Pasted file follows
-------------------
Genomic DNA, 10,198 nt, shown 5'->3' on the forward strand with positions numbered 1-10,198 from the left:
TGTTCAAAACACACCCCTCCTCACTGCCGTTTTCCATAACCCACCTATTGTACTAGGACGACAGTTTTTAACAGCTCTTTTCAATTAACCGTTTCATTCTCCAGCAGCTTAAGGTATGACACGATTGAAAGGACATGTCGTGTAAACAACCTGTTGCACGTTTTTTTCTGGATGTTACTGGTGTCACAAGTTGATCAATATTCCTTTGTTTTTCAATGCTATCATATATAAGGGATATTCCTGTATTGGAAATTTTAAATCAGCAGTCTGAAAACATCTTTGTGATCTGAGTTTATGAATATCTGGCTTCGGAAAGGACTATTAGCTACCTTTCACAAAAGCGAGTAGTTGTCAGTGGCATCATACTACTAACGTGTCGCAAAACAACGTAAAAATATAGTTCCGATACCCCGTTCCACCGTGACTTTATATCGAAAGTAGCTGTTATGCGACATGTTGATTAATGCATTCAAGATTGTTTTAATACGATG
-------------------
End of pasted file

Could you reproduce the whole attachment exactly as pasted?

Genomic DNA, 10,198 nt, shown 5'->3' on the forward strand with positions numbered 1-10,198 from the left:
TGTTCAAAACACACCCCTCCTCACTGCCGTTTTCCATAACCCACCTATTGTACTAGGACGACAGTTTTTAACAGCTCTTTTCAATTAACCGTTTCATTCTCCAGCAGCTTAAGGTATGACACGATTGAAAGGACATGTCGTGTAAACAACCTGTTGCACGTTTTTTTCTGGATGTTACTGGTGTCACAAGTTGATCAATATTCCTTTGTTTTTCAATGCTATCATATATAAGGGATATTCCTGTATTGGAAATTTTAAATCAGCAGTCTGAAAACATCTTTGTGATCTGAGTTTATGAATATCTGGCTTCGGAAAGGACTATTAGCTACCTTTCACAAAAGCGAGTAGTTGTCAGTGGCATCATACTACTAACGTGTCGCAAAACAACGTAAAAATATAGTTCCGATACCCCGTTCCACCGTGACTTTATATCGAAAGTAGCTGTTATGCGACATGTTGATTAATGCATTCAAGATTGTTTTAATACGATG